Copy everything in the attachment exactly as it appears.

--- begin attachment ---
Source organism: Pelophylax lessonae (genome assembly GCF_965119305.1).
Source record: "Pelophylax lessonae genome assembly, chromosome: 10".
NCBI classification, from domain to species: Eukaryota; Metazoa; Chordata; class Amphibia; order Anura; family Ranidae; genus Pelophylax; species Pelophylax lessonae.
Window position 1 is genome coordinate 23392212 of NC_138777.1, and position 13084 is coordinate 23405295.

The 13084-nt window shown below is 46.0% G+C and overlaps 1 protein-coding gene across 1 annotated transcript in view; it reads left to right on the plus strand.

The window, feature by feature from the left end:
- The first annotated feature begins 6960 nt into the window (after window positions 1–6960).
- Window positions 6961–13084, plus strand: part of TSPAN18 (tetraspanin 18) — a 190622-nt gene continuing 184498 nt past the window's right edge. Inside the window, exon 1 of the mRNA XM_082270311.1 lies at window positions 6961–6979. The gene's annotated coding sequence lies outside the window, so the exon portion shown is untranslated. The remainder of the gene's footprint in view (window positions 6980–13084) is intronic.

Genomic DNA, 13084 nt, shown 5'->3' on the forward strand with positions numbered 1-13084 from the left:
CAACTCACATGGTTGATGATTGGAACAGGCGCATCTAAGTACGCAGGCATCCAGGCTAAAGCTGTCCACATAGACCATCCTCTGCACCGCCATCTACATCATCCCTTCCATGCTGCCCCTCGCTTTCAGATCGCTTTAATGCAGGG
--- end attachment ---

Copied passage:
Source organism: Pelophylax lessonae (genome assembly GCF_965119305.1).
Source record: "Pelophylax lessonae genome assembly, chromosome: 10".
NCBI classification, from domain to species: Eukaryota; Metazoa; Chordata; class Amphibia; order Anura; family Ranidae; genus Pelophylax; species Pelophylax lessonae.
Window position 1 is genome coordinate 23392212 of NC_138777.1, and position 13084 is coordinate 23405295.

The 13084-nt window shown below is 46.0% G+C and overlaps 1 protein-coding gene across 1 annotated transcript in view; it reads left to right on the plus strand.

The window, feature by feature from the left end:
- The first annotated feature begins 6960 nt into the window (after window positions 1–6960).
- Window positions 6961–13084, plus strand: part of TSPAN18 (tetraspanin 18) — a 190622-nt gene continuing 184498 nt past the window's right edge. Inside the window, exon 1 of the mRNA XM_082270311.1 lies at window positions 6961–6979. The gene's annotated coding sequence lies outside the window, so the exon portion shown is untranslated. The remainder of the gene's footprint in view (window positions 6980–13084) is intronic.

Genomic DNA, 13084 nt, shown 5'->3' on the forward strand with positions numbered 1-13084 from the left:
CAACTCACATGGTTGATGATTGGAACAGGCGCATCTAAGTACGCAGGCATCCAGGCTAAAGCTGTCCACATAGACCATCCTCTGCACCGCCATCTACATCATCCCTTCCATGCTGCCCCTCGCTTTCAGATCGCTTTAATGCAGGG